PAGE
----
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Kim Henderson - Lost opportunities for Bingo


WORLD Radio - Kim Henderson - Lost opportunities for Bingo

MARY REICHARD, HOST: Today is Monday, September 14th. Good morning! This is The World and Everything in It from listener-supported WORLD Radio. I’m Mary Reichard.

NICK EICHER, HOST: And I’m Nick Eicher. WORLD commentator Kim Henderson now on the human touch.

KIM HENDERSON, COMMENTATOR: Don’t be fooled by the bottle-top tokens. Over at Brook Manor they play bingo like they mean it.



Every week, a litany of calls roll over the PA system like a Saturday night auction. Back before COVID closed the door, I happened to possess one of those gamecards with the extra-large print. I sat beside 25 residents in the facility’s community room where women players, I noticed, outnumbered the men 7 to 1.

Popular Mr. Castilaw was one of the few and the proud making up the lesser part of that ratio. He told me bingo has astounding medicinal properties.

“They can be in their room, not stirring, and the word gets around that we’re about to play — ” he started out, then whispered, “Let’s just say I’ve seen it raise the dead.” We laughed.

(Hey, a little nursing home humor never hurt anybody.)

“I-29. G-27. N-45.”

Ah, N-45 did it. The first bingo of the day.

“Didn’t say it loud enough,” a player piped back, and it was true. The majority of their “bingos” were weak.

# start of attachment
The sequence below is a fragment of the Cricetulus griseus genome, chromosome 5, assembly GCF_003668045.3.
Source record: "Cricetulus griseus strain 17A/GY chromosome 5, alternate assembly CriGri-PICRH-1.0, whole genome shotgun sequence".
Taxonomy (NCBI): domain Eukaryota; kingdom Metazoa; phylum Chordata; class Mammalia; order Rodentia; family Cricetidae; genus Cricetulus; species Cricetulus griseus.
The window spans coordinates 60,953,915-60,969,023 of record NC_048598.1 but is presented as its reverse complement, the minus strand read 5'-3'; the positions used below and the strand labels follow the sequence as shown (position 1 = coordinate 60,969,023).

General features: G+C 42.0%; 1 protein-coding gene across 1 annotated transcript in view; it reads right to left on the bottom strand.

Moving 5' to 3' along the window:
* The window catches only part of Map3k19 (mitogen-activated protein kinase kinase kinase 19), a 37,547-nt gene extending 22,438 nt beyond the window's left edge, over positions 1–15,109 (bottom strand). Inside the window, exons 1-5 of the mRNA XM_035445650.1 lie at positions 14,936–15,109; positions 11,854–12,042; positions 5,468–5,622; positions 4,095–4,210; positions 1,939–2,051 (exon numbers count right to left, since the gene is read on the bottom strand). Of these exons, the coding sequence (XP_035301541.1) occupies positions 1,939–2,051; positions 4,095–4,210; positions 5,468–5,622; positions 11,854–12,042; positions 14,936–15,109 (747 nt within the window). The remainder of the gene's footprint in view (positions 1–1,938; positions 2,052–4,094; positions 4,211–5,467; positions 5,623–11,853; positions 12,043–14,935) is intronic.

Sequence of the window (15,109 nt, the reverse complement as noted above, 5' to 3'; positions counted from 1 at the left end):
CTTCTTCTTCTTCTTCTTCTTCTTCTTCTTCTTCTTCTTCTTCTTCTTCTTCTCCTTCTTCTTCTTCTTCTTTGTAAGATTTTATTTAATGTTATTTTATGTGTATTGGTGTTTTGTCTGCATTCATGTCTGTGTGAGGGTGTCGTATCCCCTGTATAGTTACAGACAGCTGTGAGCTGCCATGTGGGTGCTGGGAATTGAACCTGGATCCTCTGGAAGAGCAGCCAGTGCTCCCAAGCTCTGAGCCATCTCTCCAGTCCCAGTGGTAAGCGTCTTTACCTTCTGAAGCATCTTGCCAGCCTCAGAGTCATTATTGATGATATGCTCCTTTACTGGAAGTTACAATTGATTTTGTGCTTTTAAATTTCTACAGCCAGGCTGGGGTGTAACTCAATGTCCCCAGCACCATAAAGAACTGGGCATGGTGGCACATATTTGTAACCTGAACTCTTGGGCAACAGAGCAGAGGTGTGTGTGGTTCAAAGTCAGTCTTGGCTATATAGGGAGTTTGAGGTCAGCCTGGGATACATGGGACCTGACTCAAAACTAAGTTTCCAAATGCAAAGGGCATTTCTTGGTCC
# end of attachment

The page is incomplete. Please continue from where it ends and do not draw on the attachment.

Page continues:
But these wizened ones begged for more even before the announcer could say “clear your cards.” I hardly had time to introduce myself to the competition, solemn Mary Louise. Mary Louise had anchored her free space with a piece of red plastic that once belonged to a gallon of milk, and her board was filling fast.  

“O-61. N-40. B-25.”

A little round-faced lady at the center table shouted, “I bingo!” Her next-chair neighbor, wearing a necklace and Nikes, didn’t flinch. I wondered what she thought of her teen volunteer’s fingernails, the psychedelic ones helping her move tokens to the correct spaces.


About that time, a caregiver in navy scrubs wandered through. He worked the crowd like an incumbent at the county fair, patting and smiling all the while. “You’re out of your chair,” he admonished long-haired Barbara. Barbara sat down, then went on to bingo three times before the hour was up.

“O-73. “G-55.”  

Someone asked, “‘G’ as in ‘girl’?” 

The answer was yes, and with that the final round began. It was something called “blackout,” and the announcer warned she would say the letter/number combos once and only once.

“So listen up,” she directed from her spot by the piano. Things got quiet, even back in Mr. Castilaw’s corner.

“N-37. O-70.”

Time passed, and suddenly, it wasn’t “bingo” we heard, but “blackout.” Ol’ Mary Louise took the prize.

Moments later wheelchairs jammed the hallway, but not everyone was quick to leave. Mr. Castilaw pulled me aside and recounted that last round like it was an NBA final. 

These days nursing home volunteers like my daughter’s college group and hundreds of others are wondering if they’ll ever be allowed back in to play games, paint fingernails, and, most importantly, hold worship services. The local obituaries tell us one thing for sure. Mr. Castilaw and a host of other Bingo players sadly won’t be there when they do. 

I’m Kim Henderson.


WORLD Radio transcripts are created on a rush deadline. This text may not be in its final form and may be updated or revised in the future. Accuracy and availability may vary. The authoritative record of WORLD Radio programming is the audio record.


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